KB: The Divas use Dance as a tool to express their emotions, rather than feel anger, resentment, happiness, joy or sadness, they can use Dance as a way to physically release their emotions in a safe space. Sometimes I visualize specific themes or messages that I would like to relay through Dance and then my coaches and co create choreography along with implementing the feelings of the dancers in the performance.  Some issues we have targeted in the past have been the issue of human trafficking, and we’ve even been able to express the pain that comes from some of our youths who feel abandoned and left alone as children to fend for themselves in this world, and we’ve talked about young girls coming into their sexuality and looking for love in all the wrong places and the need for guidance and mentorship.
CS: You coach an impressive range of dance styles. Do you find that you associate different styles with different emotions or attitudes? Or does it vary depending on the energy of the individual routines?
KB: The Divas of Compton are known for Battle Dancing as well as Praise Dancing. On one hand, we express and use battle-street dancing to help release frustration, anger, resentment, and the need to want to fight against all the things that are oppressing us. We use Praise Dance to express our feelings of gratitude and humility for the blessings that we’ve received. We are a delicate balance of street, classy and educated.  The Divas are well-rounded and balanced Dancers and Leaders.
CS: With ballet in particular requiring such a high level of discipline, I wondered how you manage to strike the balance between coach and mother figure when working with your students?
KB: For many of the Divas, I play the role of second mother. I often direct the group with an iron fist but with open loving arms that are quick to embrace and love on them.
I have the spirit and wisdom of a great-grandmother with the energy and passion of a young woman. Those two personalities together make it easy for me to understand, empathize and lead such a dynamic and diverse group of youth.
I am always counseling, encouraging, directing, and leading the youth, and to be honest, I love what I do and find extreme joy and satisfaction in being the leader of the Divas of Compton.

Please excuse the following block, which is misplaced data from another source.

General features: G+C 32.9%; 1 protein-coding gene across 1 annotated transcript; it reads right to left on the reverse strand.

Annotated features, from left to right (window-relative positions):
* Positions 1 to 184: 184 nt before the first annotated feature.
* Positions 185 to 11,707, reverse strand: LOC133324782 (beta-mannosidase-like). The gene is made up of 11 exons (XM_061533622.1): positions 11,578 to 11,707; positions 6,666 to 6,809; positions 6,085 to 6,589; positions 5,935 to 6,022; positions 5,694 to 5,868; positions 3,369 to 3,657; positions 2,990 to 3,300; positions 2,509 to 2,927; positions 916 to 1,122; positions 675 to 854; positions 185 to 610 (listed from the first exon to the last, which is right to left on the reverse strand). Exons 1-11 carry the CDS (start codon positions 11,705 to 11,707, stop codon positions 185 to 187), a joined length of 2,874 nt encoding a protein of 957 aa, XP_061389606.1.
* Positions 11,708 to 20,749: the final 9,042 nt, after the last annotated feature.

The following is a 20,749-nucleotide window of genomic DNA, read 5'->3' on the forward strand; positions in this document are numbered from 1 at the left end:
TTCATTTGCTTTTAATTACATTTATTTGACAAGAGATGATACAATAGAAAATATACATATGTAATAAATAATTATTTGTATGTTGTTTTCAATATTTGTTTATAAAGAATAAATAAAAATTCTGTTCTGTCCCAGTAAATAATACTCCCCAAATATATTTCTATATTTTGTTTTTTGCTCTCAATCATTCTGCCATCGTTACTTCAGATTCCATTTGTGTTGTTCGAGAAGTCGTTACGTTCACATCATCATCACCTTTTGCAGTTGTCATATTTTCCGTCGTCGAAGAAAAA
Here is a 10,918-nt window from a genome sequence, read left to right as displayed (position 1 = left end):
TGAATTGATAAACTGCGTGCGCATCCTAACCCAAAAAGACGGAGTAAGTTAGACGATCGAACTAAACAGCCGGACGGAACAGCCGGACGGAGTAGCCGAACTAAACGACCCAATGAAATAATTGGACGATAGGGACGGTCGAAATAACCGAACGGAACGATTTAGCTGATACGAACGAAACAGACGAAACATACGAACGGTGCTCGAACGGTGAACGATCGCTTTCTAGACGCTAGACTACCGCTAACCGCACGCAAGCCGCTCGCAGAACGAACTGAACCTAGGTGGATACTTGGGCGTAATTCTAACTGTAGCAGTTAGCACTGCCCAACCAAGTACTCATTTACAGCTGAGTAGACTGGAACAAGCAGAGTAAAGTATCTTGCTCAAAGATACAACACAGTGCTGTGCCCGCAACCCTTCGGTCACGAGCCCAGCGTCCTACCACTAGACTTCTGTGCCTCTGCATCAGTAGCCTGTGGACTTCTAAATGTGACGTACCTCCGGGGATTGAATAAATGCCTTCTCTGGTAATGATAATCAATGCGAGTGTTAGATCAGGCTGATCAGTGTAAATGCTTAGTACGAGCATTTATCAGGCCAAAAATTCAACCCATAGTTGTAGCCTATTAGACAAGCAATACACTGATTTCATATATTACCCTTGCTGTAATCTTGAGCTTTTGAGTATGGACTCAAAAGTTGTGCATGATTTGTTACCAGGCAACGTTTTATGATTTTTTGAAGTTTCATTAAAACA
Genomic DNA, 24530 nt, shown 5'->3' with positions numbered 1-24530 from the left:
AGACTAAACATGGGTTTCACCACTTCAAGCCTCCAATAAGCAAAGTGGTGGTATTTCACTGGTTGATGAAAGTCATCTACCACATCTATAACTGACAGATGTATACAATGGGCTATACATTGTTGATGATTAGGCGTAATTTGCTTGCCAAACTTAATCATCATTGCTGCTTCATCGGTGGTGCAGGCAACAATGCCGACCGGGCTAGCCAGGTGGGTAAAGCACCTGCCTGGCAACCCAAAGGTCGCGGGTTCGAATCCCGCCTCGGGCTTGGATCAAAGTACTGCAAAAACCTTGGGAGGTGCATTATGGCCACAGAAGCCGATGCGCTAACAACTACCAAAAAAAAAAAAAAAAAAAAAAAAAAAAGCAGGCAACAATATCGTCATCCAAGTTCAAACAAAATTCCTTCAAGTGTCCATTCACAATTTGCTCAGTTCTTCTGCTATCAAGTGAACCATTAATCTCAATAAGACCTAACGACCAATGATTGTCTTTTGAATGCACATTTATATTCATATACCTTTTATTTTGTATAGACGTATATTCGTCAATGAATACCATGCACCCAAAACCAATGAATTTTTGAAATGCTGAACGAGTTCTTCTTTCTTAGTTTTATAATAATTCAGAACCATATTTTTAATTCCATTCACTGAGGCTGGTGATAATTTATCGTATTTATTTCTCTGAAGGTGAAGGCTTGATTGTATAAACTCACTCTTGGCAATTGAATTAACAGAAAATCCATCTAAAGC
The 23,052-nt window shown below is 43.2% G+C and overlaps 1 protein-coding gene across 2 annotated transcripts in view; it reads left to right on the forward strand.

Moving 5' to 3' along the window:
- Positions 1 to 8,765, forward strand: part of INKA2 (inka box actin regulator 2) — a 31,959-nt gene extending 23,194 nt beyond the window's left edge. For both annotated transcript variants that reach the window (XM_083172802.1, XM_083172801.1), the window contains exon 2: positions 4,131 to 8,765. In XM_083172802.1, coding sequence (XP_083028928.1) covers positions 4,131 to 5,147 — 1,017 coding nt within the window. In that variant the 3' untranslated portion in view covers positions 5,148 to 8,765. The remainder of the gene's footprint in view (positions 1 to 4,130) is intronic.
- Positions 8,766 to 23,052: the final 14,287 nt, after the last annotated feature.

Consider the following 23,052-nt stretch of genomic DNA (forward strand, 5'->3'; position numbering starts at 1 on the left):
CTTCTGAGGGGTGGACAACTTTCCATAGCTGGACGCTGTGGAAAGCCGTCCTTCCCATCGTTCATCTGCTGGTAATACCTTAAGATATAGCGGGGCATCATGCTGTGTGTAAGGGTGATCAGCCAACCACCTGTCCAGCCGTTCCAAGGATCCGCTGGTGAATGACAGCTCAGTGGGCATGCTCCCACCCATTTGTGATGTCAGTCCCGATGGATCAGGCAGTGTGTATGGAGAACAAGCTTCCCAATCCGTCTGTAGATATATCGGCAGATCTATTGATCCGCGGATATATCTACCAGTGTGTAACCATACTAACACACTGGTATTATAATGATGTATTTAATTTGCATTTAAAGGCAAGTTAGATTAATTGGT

CS: The energy of the entire group during your America’s Got Talent performance is truly electric! How did it feel to get such positive responses from all four judges?
KB: Our goal is to provide the youth with opportunities that will allow them to see the world through a larger lens and to help them understand that they can achieve their goals with hard work and determination.  Performing on the America’s Got Talent stage was incredible as this has been our largest platform and to receive such encouraging remarks from the judges solidified and reinforced to all of us that we are on the right path.  America’s Got Talent is truly a life-changing experience for the Divas of Compton.
CS: It is your dedication to helping create opportunities for children and young adults who ordinarily wouldn’t have as many as others that makes you so inspiring and the ultimate role-model for your students. What are your hopes for their futures?
KB: I hope that through the Divas of Compton the youth realize that they can be the change they wish to see in the world and that they do not have to settle for less than what they are truly worth. I want the members to realize that their potential grows daily and to never set limitations on their greatness. Lastly, I want them to reflect all that is good in the world and to be a change agent for their homes and communities. I want them to create a legacy for their families and to leave their mark on the world by being a light for those who may be in a dark place to follow.
Photography: Magdalena Wosinska
Words: Cordelia Speed